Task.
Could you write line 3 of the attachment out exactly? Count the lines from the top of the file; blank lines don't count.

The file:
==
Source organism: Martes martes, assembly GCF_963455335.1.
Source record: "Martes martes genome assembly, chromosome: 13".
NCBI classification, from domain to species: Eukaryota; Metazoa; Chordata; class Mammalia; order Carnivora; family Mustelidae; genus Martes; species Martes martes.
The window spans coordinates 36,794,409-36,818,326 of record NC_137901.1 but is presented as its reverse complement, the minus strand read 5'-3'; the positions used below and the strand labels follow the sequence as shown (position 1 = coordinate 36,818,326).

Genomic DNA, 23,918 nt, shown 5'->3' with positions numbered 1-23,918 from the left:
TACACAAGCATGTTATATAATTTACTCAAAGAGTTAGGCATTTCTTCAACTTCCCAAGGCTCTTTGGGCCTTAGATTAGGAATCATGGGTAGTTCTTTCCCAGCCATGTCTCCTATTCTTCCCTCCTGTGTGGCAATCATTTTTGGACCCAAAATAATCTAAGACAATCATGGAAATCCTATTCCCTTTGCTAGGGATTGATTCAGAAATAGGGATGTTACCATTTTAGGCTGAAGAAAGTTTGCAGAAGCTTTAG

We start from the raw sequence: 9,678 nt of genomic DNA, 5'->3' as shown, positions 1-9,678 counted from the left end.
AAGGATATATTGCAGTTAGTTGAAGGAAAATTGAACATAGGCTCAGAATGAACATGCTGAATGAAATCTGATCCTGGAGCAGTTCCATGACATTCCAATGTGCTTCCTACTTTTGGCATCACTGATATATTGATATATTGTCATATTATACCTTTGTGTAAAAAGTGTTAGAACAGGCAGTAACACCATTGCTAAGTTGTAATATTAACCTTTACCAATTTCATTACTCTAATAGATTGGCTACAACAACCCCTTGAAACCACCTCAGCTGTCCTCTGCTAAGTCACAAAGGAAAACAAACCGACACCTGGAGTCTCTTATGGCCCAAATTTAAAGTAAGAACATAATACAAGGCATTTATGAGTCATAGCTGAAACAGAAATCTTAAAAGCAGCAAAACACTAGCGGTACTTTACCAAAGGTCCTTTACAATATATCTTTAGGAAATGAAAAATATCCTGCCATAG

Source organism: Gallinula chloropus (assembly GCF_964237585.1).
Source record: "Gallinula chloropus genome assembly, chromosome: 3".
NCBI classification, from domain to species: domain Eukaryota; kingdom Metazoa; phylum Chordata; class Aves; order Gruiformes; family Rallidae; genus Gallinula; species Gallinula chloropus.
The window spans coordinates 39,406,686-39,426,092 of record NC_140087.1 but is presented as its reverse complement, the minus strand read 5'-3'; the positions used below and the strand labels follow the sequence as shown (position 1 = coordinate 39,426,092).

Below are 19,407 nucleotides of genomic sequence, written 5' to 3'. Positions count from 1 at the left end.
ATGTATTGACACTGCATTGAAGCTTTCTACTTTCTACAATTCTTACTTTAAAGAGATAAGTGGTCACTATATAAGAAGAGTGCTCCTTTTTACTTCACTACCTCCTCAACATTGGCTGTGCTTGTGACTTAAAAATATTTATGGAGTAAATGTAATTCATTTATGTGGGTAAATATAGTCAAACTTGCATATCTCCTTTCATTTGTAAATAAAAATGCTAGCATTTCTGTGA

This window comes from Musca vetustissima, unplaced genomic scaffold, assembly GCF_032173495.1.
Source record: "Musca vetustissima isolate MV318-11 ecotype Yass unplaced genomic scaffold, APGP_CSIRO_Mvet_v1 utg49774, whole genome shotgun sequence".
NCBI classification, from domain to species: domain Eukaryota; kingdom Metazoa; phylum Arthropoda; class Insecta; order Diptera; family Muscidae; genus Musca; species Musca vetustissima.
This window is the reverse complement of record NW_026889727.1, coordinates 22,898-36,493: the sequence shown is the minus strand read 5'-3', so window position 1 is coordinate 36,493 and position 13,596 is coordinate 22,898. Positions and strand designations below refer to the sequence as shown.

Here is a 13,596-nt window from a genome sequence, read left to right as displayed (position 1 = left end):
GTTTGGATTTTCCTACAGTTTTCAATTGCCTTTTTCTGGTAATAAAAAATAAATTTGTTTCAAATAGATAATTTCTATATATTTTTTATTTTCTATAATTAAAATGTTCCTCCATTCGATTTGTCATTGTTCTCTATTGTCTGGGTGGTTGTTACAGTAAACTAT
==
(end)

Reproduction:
NCBI classification, from domain to species: Eukaryota; Metazoa; Chordata; class Mammalia; order Carnivora; family Mustelidae; genus Martes; species Martes martes.